The senior trio of Sam Lafferty, Charlie Corcoran, and Max Willman are a little off last year’s scoring paces, but the Bears have gotten contributions from other players throughout the lineup.
Tommy Marchin has already doubled his goal total from last year. The junior had a strong freshman year, but only scored three goals as a sophomore. If the aforementioned trio of seniors matches their production from last year in the second half, Brown could have one of their deepest lineups in recent seasons.
The Bears look like a team that should be solidly in the middle of the league and host a first-round playoff series. There’s nothing wrong with that, especially after last year’s finish. If Nieto can continue to improve and Brown can get some more scoring through its lineup, this could be a team on the rise in the second half.
It was an inconsistent first half for Yale. The Bulldogs beat Harvard and Union on the road, but lost five in a row over the second half of November. However, Yale entered the break on a two-game winning streak.
Joe Snively and Ryan Hitchcock are both dynamic players, but the Bulldogs don’t have too many other proven scorers on the roster. Junior Sam Tucker has started all but one game in goal, but sophomore Corbin Kaczperski played well in his only start and may have earned some more time in the second half.
Yale has a number of underclassmen who have shown potential at times, including Dante Palecco and Evan and Mitchell Smith. How well that group of young players produces will go a long way towards determining how the second half goes for the Bulldogs.
After a number of away games in the first two months of the season, the schedule events out in the second half. Yale will only play on the road four times in January and February.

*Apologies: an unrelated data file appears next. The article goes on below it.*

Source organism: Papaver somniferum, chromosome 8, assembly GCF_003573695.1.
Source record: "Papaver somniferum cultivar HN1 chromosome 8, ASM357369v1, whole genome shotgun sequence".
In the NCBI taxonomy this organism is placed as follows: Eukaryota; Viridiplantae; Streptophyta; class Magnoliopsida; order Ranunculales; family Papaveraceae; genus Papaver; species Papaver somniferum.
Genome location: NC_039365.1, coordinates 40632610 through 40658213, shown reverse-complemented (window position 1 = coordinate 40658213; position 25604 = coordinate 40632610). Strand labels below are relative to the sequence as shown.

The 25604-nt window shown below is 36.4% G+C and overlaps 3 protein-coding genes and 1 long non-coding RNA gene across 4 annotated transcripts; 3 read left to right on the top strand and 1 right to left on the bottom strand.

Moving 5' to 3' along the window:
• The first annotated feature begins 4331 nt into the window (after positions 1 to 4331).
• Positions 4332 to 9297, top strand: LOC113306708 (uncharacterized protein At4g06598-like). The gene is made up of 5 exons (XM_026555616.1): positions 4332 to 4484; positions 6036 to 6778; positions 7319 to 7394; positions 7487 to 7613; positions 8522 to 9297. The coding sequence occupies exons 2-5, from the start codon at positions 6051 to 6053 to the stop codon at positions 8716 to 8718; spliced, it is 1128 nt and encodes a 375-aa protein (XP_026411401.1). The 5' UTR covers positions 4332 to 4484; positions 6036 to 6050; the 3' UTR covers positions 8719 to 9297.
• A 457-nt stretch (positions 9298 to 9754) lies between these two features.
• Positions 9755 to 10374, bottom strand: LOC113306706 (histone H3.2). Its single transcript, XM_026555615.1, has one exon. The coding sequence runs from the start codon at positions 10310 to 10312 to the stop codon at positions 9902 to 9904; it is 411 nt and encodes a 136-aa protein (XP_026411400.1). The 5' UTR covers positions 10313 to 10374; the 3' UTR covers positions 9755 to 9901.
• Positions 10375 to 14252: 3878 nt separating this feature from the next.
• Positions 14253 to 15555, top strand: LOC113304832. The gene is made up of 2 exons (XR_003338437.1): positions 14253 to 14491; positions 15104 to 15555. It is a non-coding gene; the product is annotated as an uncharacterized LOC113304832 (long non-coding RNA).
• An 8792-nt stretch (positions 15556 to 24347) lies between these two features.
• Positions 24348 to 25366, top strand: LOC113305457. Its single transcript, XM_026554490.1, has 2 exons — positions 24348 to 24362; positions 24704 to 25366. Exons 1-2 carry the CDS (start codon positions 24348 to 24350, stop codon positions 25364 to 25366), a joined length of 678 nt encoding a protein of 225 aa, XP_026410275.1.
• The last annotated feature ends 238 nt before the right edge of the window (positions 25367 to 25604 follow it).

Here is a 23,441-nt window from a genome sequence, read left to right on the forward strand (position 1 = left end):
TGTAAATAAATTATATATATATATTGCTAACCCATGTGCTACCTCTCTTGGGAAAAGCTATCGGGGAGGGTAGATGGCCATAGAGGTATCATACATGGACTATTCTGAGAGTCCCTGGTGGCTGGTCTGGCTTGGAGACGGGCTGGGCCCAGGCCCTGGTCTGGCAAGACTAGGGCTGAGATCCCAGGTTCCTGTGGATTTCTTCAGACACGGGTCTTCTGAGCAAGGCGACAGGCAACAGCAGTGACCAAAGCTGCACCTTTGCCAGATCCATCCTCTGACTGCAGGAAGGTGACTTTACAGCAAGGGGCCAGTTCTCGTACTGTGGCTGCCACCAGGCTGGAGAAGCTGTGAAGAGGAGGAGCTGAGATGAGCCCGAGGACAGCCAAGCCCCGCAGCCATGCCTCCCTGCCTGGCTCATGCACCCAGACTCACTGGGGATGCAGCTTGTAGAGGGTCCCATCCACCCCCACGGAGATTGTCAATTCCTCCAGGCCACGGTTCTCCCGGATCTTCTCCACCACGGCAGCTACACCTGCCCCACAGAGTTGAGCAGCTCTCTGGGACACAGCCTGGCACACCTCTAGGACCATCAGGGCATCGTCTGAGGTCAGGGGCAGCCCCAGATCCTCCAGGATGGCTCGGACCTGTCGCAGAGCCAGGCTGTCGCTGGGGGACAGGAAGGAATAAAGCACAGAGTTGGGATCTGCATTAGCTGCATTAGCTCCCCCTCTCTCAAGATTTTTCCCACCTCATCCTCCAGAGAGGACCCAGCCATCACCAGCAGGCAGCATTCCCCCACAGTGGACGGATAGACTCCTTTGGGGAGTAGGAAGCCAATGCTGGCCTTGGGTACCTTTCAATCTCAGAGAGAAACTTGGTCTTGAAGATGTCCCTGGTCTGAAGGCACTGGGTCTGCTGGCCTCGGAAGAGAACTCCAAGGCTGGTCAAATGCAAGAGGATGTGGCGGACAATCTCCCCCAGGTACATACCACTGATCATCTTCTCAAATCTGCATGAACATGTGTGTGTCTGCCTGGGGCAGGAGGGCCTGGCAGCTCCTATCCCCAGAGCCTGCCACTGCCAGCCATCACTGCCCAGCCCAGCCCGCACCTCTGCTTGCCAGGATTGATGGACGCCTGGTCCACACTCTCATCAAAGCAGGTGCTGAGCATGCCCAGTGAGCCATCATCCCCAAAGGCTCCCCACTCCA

The Tigers were a trendy pick to be the team that makes the biggest jump in the ECAC this year. That hasn’t been the case so far, but Princeton is solidly entrenched in the middle of the conference standings and could move up with a strong second half.
Offense hasn’t been a problem, as the Tigers are averaging close to three-and-a-half goals per game, although that number is inflated by a nine-goal outburst against Dartmouth last month.
Ryan Ferland has been solid in net, but is seeing an average of 32 shots per game. Princeton’s defense will need to tighten up a bit in the second half to lighten the load on the freshman.
After hosting St. Cloud for two games to close December, the Tiger will only be home four more times throughout the regular season. Despite that, this is a team that should be hosting a first-round playoff series come March.
Quinnipiac had issues scoring goals last season and they have carried over into this year as well. The Bobcats have some solid forwards, but simply don’t have a dynamic player in the mold of Sam Anas or Matthew Peca. Still, there has been some bad luck involved, as opposing goalies have a .928 save percentage against QU.
Freshman forward Odeen Tufto has been a point per-game player for Quinnipiac and senior Tanner MacMaster is having a solid season as well.
The most perplexing thing has been Quinnipiac’s defensive struggles and mental breakdowns throughout the first half. With a veteran group of defensemen and two solid goalies in Andrew Shortridge and Keith Petruzzelli, defense should have been a strong point for the Bobcats this season.